The Hung Kings Temple Festival 2023 and the Culture and Tourism Week of Ancestral Land 2023 kicked off in the northern province of Phu Tho on April 21.
A celebration of the 20th anniversary of the implementation of the 2003 UNESCO Convention for the Protection of Intangible Cultural Heritage, and a festival of Vietnamese intangible cultural heritages honoured by UNESCO also took place on the same day.
Addressing the opening ceremony, Deputy Prime Minister Tran Hong Ha highlighted the spirit of solidarity and tradition “when drinking water, remember its source” of Vietnamese people, saying that the unique practice of worshipping Hung Kings expresses the desire for unity, strong will and solidarity against foreign invaders and natural disasters.
The events offer a chance to look back on Vietnam’s 20-year journey as a responsible member in implementing action programmes on protecting intangible cultural heritages, he said.
Deputy PM Ha stressed that the Party and State have paid heed to investing resources in research and restoration of cultural heritages; and encouraging Vietnamese people across the country and those abroad to join hands in promoting the values of the ritual of worshiping Hung Kings and other intangible heritages.
He underlined the need to continue implementing the national target programme on cultural development, carrying out enumeration and dataisation of cultural heritages; mapping heritages on digital platform in order to preserve their values; focusing resources in preserving, restoring and promoting tangible and intangible culture values; and training human resources serving this work.
Hal also praised Phu Tho in preserving and promoting typical cultural values, while asking the Ministry of Culture, Sports and Tourism and the provincial People’s Committee to ensure the best conditions for artisans’ performance at the events.
Christian Manhart, UNESCO representative to Vietnam, said that UNESCO was pleased that the Vietnamese Government attaches importance to promoting all aspects of culture to contribute to economic growth.
He congratulated Vietnam on become the second member of UNESCO’s Intergovernmental Committee for the Safeguarding of Intangible Cultural Heritage, saying that with this success, Vietnam is taking on important roles in most of UNESCO’s activities and can share its success lessons with other countries in the field of culture.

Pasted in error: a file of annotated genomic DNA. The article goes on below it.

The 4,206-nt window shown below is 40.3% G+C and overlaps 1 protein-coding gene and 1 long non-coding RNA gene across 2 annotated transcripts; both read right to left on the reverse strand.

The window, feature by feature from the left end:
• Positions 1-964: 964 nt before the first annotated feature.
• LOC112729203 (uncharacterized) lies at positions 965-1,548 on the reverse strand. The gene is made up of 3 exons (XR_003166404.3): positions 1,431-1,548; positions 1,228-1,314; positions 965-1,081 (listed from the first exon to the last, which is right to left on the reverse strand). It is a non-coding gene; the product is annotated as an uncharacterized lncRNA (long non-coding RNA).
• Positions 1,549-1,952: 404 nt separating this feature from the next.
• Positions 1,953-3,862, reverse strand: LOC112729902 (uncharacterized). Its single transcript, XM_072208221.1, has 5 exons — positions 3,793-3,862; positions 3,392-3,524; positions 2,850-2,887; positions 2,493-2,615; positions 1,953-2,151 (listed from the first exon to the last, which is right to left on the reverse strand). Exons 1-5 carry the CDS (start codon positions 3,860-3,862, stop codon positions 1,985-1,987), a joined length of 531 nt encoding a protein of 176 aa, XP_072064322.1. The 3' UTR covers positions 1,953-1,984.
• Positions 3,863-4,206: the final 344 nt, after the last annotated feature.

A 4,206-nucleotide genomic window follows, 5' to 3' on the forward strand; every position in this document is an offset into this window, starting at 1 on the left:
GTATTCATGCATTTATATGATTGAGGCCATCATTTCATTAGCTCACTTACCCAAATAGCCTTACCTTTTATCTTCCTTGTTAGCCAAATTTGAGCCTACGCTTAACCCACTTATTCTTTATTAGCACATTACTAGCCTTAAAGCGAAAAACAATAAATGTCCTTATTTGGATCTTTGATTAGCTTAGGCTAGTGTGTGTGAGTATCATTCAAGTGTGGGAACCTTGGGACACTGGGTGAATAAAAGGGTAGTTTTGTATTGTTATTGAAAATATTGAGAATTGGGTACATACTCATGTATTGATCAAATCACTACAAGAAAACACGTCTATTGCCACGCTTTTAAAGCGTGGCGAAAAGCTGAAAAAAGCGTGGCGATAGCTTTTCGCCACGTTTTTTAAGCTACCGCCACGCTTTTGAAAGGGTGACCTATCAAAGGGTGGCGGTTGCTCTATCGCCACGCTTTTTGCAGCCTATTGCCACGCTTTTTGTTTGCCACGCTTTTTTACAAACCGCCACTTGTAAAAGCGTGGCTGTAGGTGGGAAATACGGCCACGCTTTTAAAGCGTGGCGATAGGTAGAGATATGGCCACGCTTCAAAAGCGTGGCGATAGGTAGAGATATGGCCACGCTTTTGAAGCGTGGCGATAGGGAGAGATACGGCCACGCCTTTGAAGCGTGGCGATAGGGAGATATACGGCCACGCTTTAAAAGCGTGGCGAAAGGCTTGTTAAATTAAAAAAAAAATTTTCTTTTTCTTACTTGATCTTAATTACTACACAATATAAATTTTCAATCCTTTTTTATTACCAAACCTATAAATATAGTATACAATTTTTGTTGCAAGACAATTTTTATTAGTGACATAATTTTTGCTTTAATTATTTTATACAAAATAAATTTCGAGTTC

According to Chairman of the provincial People’s Committee Bui Van Quang, the festival provides a chance for folk artisans to perform, practice, and honour heritage quintessence, thus widely introducing them to the community.
The opening ceremony saw the participation of 100 elderly folk artisans and 90 primary school students from four famous Xoan singing clubs in Phu Tho.
The programme also features performances of famous Vietnamese cultural heritages registered by UNESCO such as Then singing; Ca tru singing; Xoe dance of Thai ethnic people; Quan ho Bac Ninh folk singing; Vi-Dam singing; Hue royal court music; Bai Choi singing; Don ca tai tu (southern amateur music), cong chieng (gongs) – a traditional musical instrument of the Tay Nguyen (Central Highlands) region, among others.
This year’s festival will highlight the values of two provincial cultural heritages that have been recognised by UNESCO as part of the Intangible Cultural Heritage of Humanity, namely the worship of Hung Kings and Xoan singing.
Besides traditional rituals like incense offering and palanquin procession, a conference on promoting cultural heritages in association with tourism development and a photo exhibition of Vietnam’s legendary capital land will be also organised within the nine-day festival.
Visitors to the Vietnamese ancestral land will be immersed in numerous sports and cultural activities, like the swimming contest, a football and a volleyball tournament, xoan singing and water puppetry performances.
To those interested in tourism, food and fashion should not miss the chung cake cooking or giay cake pounding contests, food festival, the Northwestern Tourism Fair, children’s ao dai (traditional long dress) festival, the Cultural Camp and Art Festival to celebrate the legacy of the Hung Kings and a trip to explore the ancestral land.
Phu Tho is regarded as the ancestral land and the root of the Vietnamese people. In this place more than 4,000 years ago, Hung Kings founded the country of Van Lang, the first state of Vietnam. From this cradle, valuable cultural heritages of the Vietnamese people were established, including the worshipping of the Hung Kings and xoan singing.
The anniversary of death of Hung Kings is commemorated on the 10th day of the third lunar month, which falls on April 29 this year, and is a national holiday.
Xoan singing was officially recognised by UNESCO as an Intangible Cultural Heritage of Humanity in need of urgent protection in 2011 and the practice of worshiping Hung Kings in Phu THo as part of the world’s intangible cultural heritage in 2012./
Source: Vietnam News Agency